E-commerce promises to bring us closer to some economists’ ideal of perfect competition – where ample choice, better quality and lower prices reign. The new online world promises to reduce entry barriers and search costs, and increase transparency and market access. But a closer look reveals an imperfect online environment. Following the wave of innovation and competitiveness introduced by e-commerce are powerful anti-competitive undercurrents. More online markets are exhibiting increased concentration, barriers to expansion and entry, and anticompetitive strategies. At times, these anticompetitive strategies may be based on contractual frameworks – such as parity clauses and online marketplace bans. Indeed, the European Commission’s sector inquiry on e-commerce noted the increased use of selective distribution systems online ‘to better control their distribution networks, in particular in terms of the quality of distribution but also price.’ It also noted increasing ‘restrictions on the use of price comparison tools and exclusion of pure online players from distribution networks.’ Moreover, licensing practices may impede entry by new online business models and services. Rather than promoting the flow of goods and services across the EU, the sector inquiry found that ‘almost 60% of digital content providers who participated in the inquiry have contractually agreed with right holders to “geo-block,”’ which ‘prevents consumers from purchasing consumer goods and accessing digital content online from other EU Member States.’ At other times, competition may be at risk due to other potential anticompetitive strategies, from algorithmic tacit collusion to abusive behaviour by powerful providers or gatekeepers. This paper explores three emerging antitrust threats in the online world -- algorithmic tacit collusion, behavioural discrimination, and abuses by the emerging super-platforms – and the enforcement challenges they raise. We note the growing realisation by competition agencies as to the imperfections of the online environment, the ability to utilise new technologies to dampen competition, and additional risks of data-opolies.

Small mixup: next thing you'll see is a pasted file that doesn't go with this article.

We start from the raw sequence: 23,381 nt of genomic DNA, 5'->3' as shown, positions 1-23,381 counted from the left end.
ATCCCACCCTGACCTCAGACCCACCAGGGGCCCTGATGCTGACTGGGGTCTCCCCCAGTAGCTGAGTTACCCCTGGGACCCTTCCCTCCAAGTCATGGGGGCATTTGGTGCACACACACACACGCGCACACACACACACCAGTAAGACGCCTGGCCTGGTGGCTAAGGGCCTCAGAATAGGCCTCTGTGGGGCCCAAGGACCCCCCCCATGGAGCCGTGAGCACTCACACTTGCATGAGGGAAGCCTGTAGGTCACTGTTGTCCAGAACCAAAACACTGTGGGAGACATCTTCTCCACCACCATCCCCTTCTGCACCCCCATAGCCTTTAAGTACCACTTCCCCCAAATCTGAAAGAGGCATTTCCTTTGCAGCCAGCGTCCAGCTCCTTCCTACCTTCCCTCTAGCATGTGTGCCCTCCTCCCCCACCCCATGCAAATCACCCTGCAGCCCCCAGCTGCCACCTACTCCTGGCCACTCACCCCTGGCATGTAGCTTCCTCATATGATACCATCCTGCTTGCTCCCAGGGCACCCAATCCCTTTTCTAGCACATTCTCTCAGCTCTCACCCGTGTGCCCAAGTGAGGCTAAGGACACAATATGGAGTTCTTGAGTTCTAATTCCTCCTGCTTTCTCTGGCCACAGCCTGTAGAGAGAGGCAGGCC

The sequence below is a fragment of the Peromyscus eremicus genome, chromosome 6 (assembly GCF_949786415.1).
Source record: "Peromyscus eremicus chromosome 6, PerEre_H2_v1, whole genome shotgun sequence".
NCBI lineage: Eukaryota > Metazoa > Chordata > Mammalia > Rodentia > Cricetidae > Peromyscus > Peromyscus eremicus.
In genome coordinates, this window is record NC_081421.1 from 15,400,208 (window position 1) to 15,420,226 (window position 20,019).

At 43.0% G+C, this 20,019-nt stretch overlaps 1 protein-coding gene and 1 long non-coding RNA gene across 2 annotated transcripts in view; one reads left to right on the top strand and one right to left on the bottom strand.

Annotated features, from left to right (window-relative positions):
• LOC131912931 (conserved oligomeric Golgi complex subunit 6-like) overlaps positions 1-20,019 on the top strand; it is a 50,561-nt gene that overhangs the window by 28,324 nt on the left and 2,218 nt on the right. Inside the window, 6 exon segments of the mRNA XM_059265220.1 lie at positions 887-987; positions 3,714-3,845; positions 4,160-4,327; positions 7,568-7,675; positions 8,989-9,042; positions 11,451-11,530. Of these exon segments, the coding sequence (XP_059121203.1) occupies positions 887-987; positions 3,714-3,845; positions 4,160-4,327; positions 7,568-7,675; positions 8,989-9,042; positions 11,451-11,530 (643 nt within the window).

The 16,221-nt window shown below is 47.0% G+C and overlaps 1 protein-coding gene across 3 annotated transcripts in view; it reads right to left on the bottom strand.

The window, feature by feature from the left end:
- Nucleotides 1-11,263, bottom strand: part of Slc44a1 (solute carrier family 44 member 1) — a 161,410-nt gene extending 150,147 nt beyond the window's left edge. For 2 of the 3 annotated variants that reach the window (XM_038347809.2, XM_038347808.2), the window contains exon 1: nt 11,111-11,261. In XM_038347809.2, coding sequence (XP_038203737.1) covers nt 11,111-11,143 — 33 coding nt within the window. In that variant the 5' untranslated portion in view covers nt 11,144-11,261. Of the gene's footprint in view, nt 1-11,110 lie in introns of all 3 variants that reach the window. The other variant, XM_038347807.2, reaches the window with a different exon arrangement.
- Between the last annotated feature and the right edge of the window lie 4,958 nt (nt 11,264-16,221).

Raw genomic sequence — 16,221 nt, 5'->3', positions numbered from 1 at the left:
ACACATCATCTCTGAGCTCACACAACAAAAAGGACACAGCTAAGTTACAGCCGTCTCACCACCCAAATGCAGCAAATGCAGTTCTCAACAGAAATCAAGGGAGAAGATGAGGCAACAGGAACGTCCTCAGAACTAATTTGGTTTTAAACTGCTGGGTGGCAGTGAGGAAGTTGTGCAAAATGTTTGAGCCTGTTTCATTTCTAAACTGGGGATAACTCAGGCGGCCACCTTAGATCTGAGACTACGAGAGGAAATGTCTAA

• L Enriques, 'Empty Threats – Why the UK Has Currently No Chance to Become a Tax or Regulatory Haven' in J Armour and H Eidenmueller (eds), Negotiating Brexit (Beck 2017)
  • H Eidenmüller and M Fries, 'Entwicklung und Regulierung des deutschen Mediationsmarktes' (2017) 67 Anwaltsblatt 23
  • E Fisher, Environmental Law: A Very Short Introduction (OUP 2017)
    ISBN: 9780198794189
  • H Collins (ed), European Contract Law and the Charter of Fundamental Rights (Intersentia 2017)
    EUCOLATH European Contract Law and Theory Volume 2, series editors Stefan Grundmann, Hugh Collins, Fernando Gomez, Jacobien Rutgers, Pietro Siena.